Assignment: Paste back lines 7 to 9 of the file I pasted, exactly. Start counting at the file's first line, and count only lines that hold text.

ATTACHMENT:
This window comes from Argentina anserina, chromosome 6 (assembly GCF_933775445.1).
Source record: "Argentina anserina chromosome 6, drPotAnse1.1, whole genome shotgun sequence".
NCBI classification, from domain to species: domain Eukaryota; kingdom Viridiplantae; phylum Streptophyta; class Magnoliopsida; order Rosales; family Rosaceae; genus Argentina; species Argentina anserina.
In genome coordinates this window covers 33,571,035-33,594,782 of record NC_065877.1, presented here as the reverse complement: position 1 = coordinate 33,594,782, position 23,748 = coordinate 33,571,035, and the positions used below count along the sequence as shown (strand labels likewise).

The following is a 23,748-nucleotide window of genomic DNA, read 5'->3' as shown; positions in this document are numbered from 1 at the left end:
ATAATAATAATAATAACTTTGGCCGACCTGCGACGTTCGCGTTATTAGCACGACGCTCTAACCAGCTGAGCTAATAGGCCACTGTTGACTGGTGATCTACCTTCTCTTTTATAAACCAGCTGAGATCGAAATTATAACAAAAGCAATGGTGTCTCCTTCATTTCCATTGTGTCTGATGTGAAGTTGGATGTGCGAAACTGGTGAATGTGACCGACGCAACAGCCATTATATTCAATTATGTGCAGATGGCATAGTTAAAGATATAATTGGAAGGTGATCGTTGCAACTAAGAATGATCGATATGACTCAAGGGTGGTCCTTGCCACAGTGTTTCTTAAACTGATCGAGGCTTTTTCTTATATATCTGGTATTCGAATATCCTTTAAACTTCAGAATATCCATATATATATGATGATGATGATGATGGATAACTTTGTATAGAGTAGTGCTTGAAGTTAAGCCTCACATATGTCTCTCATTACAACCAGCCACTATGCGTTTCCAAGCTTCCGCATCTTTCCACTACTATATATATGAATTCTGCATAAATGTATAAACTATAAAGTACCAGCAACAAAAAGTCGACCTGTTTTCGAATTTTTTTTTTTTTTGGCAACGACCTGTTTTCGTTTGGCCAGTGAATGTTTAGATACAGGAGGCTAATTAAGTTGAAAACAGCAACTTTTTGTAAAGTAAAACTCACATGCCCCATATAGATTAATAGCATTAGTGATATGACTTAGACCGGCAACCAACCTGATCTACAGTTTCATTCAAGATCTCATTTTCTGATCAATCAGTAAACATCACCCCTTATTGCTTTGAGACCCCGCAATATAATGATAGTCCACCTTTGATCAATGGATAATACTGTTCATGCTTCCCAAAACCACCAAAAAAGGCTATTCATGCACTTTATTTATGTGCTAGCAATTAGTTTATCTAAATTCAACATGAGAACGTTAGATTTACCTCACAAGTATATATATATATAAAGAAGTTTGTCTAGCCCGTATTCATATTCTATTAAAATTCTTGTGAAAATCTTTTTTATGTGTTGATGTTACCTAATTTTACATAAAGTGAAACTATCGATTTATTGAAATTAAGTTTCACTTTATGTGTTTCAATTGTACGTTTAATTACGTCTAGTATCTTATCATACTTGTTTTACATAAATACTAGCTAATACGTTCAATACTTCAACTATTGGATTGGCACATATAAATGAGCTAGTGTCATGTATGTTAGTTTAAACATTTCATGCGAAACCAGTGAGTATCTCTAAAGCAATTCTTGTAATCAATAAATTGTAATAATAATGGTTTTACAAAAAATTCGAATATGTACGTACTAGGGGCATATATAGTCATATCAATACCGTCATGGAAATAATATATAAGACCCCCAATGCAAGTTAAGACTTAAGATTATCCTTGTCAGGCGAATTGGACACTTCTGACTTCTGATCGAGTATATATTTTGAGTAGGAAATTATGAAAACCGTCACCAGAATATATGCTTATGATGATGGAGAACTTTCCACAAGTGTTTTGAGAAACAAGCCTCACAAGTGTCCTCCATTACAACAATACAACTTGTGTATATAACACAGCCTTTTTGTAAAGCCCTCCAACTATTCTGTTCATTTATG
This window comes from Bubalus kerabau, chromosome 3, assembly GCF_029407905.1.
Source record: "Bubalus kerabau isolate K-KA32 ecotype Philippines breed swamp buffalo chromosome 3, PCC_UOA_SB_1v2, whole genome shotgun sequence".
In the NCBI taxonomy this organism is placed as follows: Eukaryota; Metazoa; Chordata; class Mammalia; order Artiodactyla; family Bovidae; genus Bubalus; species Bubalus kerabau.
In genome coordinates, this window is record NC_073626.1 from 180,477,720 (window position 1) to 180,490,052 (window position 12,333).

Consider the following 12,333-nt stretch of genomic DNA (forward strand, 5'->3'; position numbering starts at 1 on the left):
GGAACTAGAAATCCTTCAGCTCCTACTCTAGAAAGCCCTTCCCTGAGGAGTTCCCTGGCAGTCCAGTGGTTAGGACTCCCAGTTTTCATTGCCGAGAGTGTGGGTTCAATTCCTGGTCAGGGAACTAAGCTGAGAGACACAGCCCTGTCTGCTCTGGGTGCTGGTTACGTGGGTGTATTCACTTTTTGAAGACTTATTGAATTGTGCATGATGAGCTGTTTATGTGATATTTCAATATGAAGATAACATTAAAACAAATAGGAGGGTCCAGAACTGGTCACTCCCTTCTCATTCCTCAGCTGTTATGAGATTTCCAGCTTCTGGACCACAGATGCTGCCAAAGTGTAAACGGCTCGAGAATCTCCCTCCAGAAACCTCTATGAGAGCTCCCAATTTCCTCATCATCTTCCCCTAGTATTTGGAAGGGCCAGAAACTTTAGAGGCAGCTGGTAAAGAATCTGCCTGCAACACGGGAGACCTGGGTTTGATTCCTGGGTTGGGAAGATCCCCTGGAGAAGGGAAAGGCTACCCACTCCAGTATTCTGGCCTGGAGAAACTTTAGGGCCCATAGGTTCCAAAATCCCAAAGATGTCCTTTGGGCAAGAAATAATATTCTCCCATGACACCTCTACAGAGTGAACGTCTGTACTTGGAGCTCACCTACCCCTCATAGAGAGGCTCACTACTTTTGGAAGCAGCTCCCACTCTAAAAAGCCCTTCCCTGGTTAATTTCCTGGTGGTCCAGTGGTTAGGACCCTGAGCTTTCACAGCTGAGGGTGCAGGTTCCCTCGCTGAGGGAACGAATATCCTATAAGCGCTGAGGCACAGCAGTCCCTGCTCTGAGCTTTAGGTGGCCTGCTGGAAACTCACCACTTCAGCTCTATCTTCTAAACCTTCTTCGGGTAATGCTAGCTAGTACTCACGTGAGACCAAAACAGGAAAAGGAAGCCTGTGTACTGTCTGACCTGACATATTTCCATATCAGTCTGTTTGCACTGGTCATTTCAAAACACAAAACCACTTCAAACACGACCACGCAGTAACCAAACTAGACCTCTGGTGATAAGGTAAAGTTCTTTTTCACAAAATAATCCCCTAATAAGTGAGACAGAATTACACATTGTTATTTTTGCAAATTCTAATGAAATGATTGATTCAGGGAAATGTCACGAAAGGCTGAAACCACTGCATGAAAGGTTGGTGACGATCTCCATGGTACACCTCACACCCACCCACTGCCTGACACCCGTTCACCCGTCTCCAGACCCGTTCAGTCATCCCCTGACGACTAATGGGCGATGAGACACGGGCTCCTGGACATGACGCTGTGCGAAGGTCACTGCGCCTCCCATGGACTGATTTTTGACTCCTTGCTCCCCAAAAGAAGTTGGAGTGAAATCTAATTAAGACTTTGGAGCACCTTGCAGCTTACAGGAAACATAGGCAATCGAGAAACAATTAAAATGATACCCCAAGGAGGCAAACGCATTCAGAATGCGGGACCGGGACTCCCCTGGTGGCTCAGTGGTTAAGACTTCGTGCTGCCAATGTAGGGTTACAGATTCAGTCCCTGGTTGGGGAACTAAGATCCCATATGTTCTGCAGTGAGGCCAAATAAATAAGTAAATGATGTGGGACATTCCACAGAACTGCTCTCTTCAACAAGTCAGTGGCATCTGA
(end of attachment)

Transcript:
This window comes from Bubalus kerabau, chromosome 3, assembly GCF_029407905.1.
Source record: "Bubalus kerabau isolate K-KA32 ecotype Philippines breed swamp buffalo chromosome 3, PCC_UOA_SB_1v2, whole genome shotgun sequence".
In the NCBI taxonomy this organism is placed as follows: Eukaryota; Metazoa; Chordata; class Mammalia; order Artiodactyla; family Bovidae; genus Bubalus; species Bubalus kerabau.